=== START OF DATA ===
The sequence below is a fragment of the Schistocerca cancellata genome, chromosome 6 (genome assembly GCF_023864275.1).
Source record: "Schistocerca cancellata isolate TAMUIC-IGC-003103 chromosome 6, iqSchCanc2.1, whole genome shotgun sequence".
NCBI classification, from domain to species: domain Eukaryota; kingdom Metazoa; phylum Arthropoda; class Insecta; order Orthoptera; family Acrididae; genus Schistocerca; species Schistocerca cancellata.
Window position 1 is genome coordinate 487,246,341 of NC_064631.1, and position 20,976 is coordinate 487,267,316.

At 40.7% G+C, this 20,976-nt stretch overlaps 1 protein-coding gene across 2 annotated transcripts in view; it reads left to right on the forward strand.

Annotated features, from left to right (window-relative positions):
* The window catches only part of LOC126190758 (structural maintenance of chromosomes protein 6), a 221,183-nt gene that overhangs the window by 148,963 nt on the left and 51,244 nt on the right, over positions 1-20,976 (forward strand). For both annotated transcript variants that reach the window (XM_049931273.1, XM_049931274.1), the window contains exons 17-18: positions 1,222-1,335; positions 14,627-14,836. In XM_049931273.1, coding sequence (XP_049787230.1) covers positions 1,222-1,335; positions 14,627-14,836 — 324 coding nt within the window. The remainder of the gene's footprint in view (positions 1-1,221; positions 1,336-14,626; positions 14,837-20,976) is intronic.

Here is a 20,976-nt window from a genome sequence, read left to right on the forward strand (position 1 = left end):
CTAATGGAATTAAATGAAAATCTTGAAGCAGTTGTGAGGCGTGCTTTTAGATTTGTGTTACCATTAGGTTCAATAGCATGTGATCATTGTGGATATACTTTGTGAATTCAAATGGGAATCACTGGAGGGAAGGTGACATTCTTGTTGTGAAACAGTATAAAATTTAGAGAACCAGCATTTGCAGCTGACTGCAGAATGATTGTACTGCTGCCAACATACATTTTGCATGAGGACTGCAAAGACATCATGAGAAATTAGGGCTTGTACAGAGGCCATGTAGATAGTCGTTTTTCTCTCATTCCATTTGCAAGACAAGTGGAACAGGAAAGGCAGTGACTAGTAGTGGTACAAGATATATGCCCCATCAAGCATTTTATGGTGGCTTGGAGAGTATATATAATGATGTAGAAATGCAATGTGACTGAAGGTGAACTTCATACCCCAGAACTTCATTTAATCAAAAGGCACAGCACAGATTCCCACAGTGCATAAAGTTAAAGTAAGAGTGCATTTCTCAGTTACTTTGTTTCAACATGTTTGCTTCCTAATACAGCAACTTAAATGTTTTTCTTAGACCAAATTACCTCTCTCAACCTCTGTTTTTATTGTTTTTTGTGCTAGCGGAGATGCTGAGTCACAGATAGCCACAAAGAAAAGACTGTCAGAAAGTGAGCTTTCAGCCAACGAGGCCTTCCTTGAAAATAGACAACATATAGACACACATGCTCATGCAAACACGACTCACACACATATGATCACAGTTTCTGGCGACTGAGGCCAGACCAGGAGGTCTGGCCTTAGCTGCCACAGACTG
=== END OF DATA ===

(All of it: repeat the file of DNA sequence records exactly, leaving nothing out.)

The sequence below is a fragment of the Schistocerca cancellata genome, chromosome 6 (genome assembly GCF_023864275.1).
Source record: "Schistocerca cancellata isolate TAMUIC-IGC-003103 chromosome 6, iqSchCanc2.1, whole genome shotgun sequence".
NCBI classification, from domain to species: domain Eukaryota; kingdom Metazoa; phylum Arthropoda; class Insecta; order Orthoptera; family Acrididae; genus Schistocerca; species Schistocerca cancellata.
Window position 1 is genome coordinate 487,246,341 of NC_064631.1, and position 20,976 is coordinate 487,267,316.

At 40.7% G+C, this 20,976-nt stretch overlaps 1 protein-coding gene across 2 annotated transcripts in view; it reads left to right on the forward strand.

Annotated features, from left to right (window-relative positions):
* The window catches only part of LOC126190758 (structural maintenance of chromosomes protein 6), a 221,183-nt gene that overhangs the window by 148,963 nt on the left and 51,244 nt on the right, over positions 1-20,976 (forward strand). For both annotated transcript variants that reach the window (XM_049931273.1, XM_049931274.1), the window contains exons 17-18: positions 1,222-1,335; positions 14,627-14,836. In XM_049931273.1, coding sequence (XP_049787230.1) covers positions 1,222-1,335; positions 14,627-14,836 — 324 coding nt within the window. The remainder of the gene's footprint in view (positions 1-1,221; positions 1,336-14,626; positions 14,837-20,976) is intronic.

Here is a 20,976-nt window from a genome sequence, read left to right on the forward strand (position 1 = left end):
CTAATGGAATTAAATGAAAATCTTGAAGCAGTTGTGAGGCGTGCTTTTAGATTTGTGTTACCATTAGGTTCAATAGCATGTGATCATTGTGGATATACTTTGTGAATTCAAATGGGAATCACTGGAGGGAAGGTGACATTCTTGTTGTGAAACAGTATAAAATTTAGAGAACCAGCATTTGCAGCTGACTGCAGAATGATTGTACTGCTGCCAACATACATTTTGCATGAGGACTGCAAAGACATCATGAGAAATTAGGGCTTGTACAGAGGCCATGTAGATAGTCGTTTTTCTCTCATTCCATTTGCAAGACAAGTGGAACAGGAAAGGCAGTGACTAGTAGTGGTACAAGATATATGCCCCATCAAGCATTTTATGGTGGCTTGGAGAGTATATATAATGATGTAGAAATGCAATGTGACTGAAGGTGAACTTCATACCCCAGAACTTCATTTAATCAAAAGGCACAGCACAGATTCCCACAGTGCATAAAGTTAAAGTAAGAGTGCATTTCTCAGTTACTTTGTTTCAACATGTTTGCTTCCTAATACAGCAACTTAAATGTTTTTCTTAGACCAAATTACCTCTCTCAACCTCTGTTTTTATTGTTTTTTGTGCTAGCGGAGATGCTGAGTCACAGATAGCCACAAAGAAAAGACTGTCAGAAAGTGAGCTTTCAGCCAACGAGGCCTTCCTTGAAAATAGACAACATATAGACACACATGCTCATGCAAACACGACTCACACACATATGATCACAGTTTCTGGCGACTGAGGCCAGACCAGGAGGTCTGGCCTTAGCTGCCACAGACTG